國學院大學
國學院大學デジタルミュージアム

Encyclopedia of Shinto

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  • 5. Rites and Festivals
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  • Rituals in Okinawa and Amami

Title Text
1 Akamata Kuromata A pair of grass-clad, masked deities believed to bring yuu (happiness associated with fecundity, fertility, and the like) from Niraasuku (the word for Nirai-kanai, "the Other World," in the local dia
2 Hinukan "Fire deity." A folk belief spread throughout Amami and Okinawa. the original objects of worship as suggested by the variant name umichimon (lit., "honored three things") were three fieldstones, whic
3 Izaihō A festival held on Kudaka Island, Okinawa Prefecture, during the year of the horse (once every 12 years) from the 15th to the 18th of the 11th lunar month. Prayers (ugandate) are begun a month before
4 Munchū A type of patrilinear group found primarily on the main island of Okinawa, based on the recognition of a common ancestor. Munchū emerged out of the late 17th century drive by the Ryūkyū kingdom to s
5 Nirai-kanai The name for the other world across the sea (or, on the seabed) where the deities dwell, and from where they bring both good fortune and catastrophe to the human world. Belief in this realm is found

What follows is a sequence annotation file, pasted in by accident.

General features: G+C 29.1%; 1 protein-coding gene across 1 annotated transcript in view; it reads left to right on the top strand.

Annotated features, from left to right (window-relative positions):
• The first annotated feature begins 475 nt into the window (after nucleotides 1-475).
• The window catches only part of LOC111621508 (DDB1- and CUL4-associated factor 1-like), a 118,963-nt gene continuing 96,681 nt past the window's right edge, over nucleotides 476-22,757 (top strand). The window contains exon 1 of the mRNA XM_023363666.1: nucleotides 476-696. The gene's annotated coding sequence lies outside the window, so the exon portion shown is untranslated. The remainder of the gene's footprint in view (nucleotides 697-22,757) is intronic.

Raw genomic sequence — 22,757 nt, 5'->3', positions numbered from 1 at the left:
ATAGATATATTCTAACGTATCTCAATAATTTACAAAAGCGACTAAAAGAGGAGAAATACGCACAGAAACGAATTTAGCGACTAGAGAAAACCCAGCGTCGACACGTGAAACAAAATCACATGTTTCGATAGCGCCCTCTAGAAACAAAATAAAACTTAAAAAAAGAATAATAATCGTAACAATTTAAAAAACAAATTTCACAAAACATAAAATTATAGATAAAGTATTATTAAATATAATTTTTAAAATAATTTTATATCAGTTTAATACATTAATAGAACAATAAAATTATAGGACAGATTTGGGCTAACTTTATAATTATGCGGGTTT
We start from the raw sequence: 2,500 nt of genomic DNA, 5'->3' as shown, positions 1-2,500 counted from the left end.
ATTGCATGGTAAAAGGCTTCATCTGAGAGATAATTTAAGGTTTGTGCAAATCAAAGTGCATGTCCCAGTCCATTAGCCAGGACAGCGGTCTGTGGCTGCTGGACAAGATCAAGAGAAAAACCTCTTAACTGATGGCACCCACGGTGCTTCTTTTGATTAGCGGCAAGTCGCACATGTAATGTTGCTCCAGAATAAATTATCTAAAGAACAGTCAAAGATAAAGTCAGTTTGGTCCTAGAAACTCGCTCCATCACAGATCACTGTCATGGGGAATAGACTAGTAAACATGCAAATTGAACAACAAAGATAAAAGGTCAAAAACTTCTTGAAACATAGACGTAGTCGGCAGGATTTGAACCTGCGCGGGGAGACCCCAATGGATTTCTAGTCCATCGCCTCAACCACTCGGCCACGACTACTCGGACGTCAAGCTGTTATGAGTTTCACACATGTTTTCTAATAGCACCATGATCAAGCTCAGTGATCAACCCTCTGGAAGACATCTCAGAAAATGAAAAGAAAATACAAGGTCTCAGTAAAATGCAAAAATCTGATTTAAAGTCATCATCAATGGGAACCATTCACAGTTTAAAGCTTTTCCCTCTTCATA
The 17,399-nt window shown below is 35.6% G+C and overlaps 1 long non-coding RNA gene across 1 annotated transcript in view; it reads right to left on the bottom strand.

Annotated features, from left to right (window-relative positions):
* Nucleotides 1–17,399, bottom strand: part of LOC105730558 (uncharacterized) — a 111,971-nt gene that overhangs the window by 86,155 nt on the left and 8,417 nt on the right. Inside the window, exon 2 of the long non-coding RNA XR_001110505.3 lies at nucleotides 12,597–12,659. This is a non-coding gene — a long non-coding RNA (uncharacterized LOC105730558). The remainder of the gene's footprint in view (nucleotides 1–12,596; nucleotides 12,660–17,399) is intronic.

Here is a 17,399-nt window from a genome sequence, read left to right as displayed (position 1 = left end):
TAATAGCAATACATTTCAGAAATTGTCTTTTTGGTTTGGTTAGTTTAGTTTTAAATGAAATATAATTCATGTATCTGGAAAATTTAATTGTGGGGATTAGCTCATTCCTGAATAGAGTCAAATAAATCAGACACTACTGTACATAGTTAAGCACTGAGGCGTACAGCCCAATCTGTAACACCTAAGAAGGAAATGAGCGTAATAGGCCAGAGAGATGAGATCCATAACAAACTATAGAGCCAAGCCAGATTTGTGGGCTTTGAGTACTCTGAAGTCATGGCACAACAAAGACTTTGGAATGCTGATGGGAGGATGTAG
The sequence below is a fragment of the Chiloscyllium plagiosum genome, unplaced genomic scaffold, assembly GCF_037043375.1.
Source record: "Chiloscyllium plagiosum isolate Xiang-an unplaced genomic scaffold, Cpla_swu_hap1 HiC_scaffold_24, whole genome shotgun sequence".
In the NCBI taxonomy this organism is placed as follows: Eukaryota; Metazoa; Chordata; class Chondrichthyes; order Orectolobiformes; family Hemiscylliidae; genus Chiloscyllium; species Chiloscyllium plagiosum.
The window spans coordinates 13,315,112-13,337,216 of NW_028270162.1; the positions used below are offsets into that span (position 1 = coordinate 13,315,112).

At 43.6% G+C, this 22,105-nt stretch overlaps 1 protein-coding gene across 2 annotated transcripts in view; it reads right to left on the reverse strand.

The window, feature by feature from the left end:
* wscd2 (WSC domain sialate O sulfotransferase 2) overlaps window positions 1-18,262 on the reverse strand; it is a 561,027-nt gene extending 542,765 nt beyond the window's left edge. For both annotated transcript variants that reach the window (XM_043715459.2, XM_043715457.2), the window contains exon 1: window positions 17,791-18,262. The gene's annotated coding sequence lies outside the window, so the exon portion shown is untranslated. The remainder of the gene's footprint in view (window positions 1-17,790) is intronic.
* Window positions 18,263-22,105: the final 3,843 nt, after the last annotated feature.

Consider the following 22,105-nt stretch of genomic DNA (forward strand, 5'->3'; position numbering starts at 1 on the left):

6 Noro The senior female celebrant in villages in Amami and Okinawa. Noro means "to pray" or "to report to the deities," and also refers to the person who engages in those activities.  Norokumoi and norokumo
7 Obotsu-kagura A term used in a region that stretches from Amami to the Okinawa archipelago that refers to the other world where the kami dwell. The words obotsu and kagura have basically the same meaning and are u
8 Omoro There are many varieties of ancient songs found in the area between Amami and Yaeyama. Omoro are a type of song that were sung between the 12th and the beginning of the 17th centuries in Amami and th
9 Onarigami In Okinawa there is the belief that women possess spiritual power; sisters, referred to as onarigami, use their power to spiritually protect their brothers, called umiki. When there are no sisters, p
10 Ryūkyū Shintō The term Ryūkyū Shintō is an all-embracing term frequently used to refer not only to the Shrine Shintō (see The History of Shrines and Shintō) transferred (kanjō) from the mainland since the medieval
11 Ryūkyū mythology Two types of creation myth can be found in the Ryūkyūs: the court myth contained in the histories compiled by the Shuri court and the folk myths circulating in Amami, Okinawa, Miyako and Yaeyama. The
12 Sanjinsō This word can also be written with Chinese characters that read sanzesō (三世相) in standard Japanese.  In Okinawa it refers to a fortune-teller, who can also be called munushiri (Jp monoshiri, "knower
13 Utaki "Honored mountain." A sacred space in Okinawan villages where a deity similar to a village tutelary (see chinjugami) on the mainland is enshrined or to which it descends, and where people interact wi
14 Yuta Spiritual practitioners found in Amami and the main island of Okinawa. They can enter a state of possession during which they communicate with deities and spirits of the dead. In the process, they ma